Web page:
Additionally, in order to gain insight into potentially important biological functions, gene networks of lipid metabolism and carbohydrate metabolism were investigated and constructed through IPA. Within the lipid metabolism function for DMI, 16 candidate genes (ACACB, ADGRF5, ALDH3B1, AQP9, CCDC80, CHKA, CPT1A, DAB1, DDX5, HNF1A, IGHMBP2, LRP5, NOS1, PLSCR1, PVALB, and SSPN) were involved (Fig. 1). The lipid metabolism included nine subfunctions which were concentration of fatty acid, concentration of lipid, concentration of phosphatidylcholine, concentration of triacylglycerol, fatty acid metabolism, cholesterol metabolism, synthesis of fatty acid, synthesis of lipid, and transport of lipid (Fig. 1). Interestingly, seven genes (ACACB, AQP9, CCDC80, CHKA, CPT1A, HNF1A, and LRP5) involved in the lipid metabolism were also involved in the carbohydrate metabolism for DMI, which engaged three subfunctions including oxidation of D-glucose, concentration of D-glucose, and quantity of carbohydrate (Fig. 2).

Fig. 1
figure1

Gene network of lipid metabolism for dry matter intake (DMI)

Fig. 2
figure2

Gene network of carbohydrate metabolism for dry matter intake (DMI)

Discussion

The role of metabolites in variation of feed efficiency traits

Variation in RFI and its component traits could represent differences among animals in terms of metabolic process activity. For example, a study has shown that low RFI steers tend to have more efficient metabolic process activity and are able to meet their maintenance requirement with less energy intake than high RFI steers [17]. Blood is the major highway for absorption and transportation of nutrients to the different organs and tissues, and metabolites carried by blood are directly involved in metabolic processes as substrates or products, making blood metabolites prime candidates for further studies of feed efficiency in beef cattle. Additionally, some blood metabolites have the potential to serve as biomarkers for selection of efficient beef cattle [18, 19].

In this study, 5 (L-valine, lysine, L-tyrosine, L-isoleucine, and L-leucine), 4 (lysine, L-lactic acid, L-tyrosine, and choline), 1 (citric acid) and 4 (L-glutamine, glycine, citric acid, and dimethyl sulfone) plasma metabolites were identified to be associated with RFI, DMI, ADG, and MWT, respectively (Table 1). Individual metabolites accounted for 0.59–1.50 % of the total phenotypic variance of RFI and its component traits. The results suggest that the feed efficiency traits could be associated with many metabolites with small effects. However, the identified metabolites associated with the feed efficiency traits in this study may require validation in independent beef cattle populations especially as a more relaxed threshold (P-value < 0.1) was used. Furthermore, we would like to highlight that only 31 metabolites were detected by the targeted method of NMR used in the current study. We therefore recommend that metabolomic profiles with more metabolites should be investigated in future with larger samples in order to identify more metabolites that are associated with RFI or its component traits.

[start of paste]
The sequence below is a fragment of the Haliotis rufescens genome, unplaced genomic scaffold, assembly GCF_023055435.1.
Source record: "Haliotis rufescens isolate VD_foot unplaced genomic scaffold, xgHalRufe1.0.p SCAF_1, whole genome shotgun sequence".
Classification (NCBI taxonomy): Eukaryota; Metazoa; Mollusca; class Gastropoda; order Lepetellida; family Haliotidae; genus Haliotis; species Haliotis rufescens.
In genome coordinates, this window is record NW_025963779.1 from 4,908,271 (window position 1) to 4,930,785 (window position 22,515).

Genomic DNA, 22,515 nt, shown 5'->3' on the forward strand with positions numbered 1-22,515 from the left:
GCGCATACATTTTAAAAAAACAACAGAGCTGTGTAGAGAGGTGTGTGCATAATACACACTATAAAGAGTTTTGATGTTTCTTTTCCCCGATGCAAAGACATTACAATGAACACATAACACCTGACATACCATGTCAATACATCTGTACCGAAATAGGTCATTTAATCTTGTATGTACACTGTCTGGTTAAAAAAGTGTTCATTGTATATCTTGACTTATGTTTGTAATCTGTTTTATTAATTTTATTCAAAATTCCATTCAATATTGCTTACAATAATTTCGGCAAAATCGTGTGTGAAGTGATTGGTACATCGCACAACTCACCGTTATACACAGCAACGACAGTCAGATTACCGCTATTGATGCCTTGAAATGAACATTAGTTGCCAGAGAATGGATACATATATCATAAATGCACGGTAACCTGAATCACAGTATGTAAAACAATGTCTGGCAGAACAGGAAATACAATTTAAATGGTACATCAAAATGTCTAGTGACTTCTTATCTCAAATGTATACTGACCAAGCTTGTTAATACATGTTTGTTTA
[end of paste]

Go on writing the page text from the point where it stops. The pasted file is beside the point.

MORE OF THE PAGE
To date, several metabolomic studies have attempted to identify relationships between serum or plasma metabolite levels and RFI in beef cattle [18, 20, 21]. We found good agreement between the results from those studies and the current study. In the current study, valine, lysine, tyrosine, and leucine showed higher concentrations in beef cattle with high RFI than those with low RFI. In line with our results, Karisa et al. [18] and Foroutan et al. [20] observed higher concentrations of valine, lysine, and tyrosine in beef cattle with high RFI as compared to those with low RFI. Similarly, Jorge-Smeding et al. reported that concentrations of valine and lysine were decreased in heifers with low RFI [21]. Additionally, Foroutan et al. reported the concentration of leucine was higher in high-RFI beef cattle [20], which is consistent with our results. The consistency of results from different studies suggests that these metabolites have the potential to be used as biomarkers for feed efficiency.

It is worth noting that, the three metabolites (isoleucine, leucine, and valine) associated with RFI are three essential branched-chain amino acids. These three metabolites share the first enzymatic steps in their oxidative pathways, including a reversible transamination followed by an irreversible oxidative decarboxylation to coenzyme-A derivatives [22]. The respective oxidative pathways subsequently diverge and at the final steps yield acetyl- and/or propionyl-CoA that enter the tricarboxylic acid cycle (TCA cycle) [22]. For animals, the TCA cycle is the main energy producing (mainly from carbohydrates and fatty acids) metabolic pathway [23], and some of the processes of the TCA cycle pathway have been previously reported to be associated with feed efficiency in beef cattle [18] and pigs [24]. Additionally, in this study, citric acid was the only metabolite that was significantly associated with ADG and was overlapping for ADG and MWT. Citric acid is an important intermediate in the TCA cycle [23] indicating a potential relationship between the TCA cycle related metabolic processes and feed efficiency traits. Interestingly, two other metabolites (lysine and L-tyrosine) were identified as associated with both RFI and DMI in this study. In the current study, we observed that the concentrations of lysine and L-tyrosine were significantly positively correlated (r = 0.29, P-value < 0.001). A previous study reported a higher positive correlation (r > 0.75, P-value < 0.001) between lysine and tyrosine [24]. The association of lysine and L-tyrosine with both RFI and DMI could be due to the significant positive correlation between lysine and tyrosine and the fact that RFI has a high and positive genetic correlation with DMI (rg = 0.66±0.11 to 0.75±0.10) [11, 25]. Furthermore, lysine and tyrosine were reported as important amino acids involved in some important metabolic processes in beef cattle, such as amino acid metabolism and urea cycle [21], further supporting them as potential biomarkers for feed efficiency traits.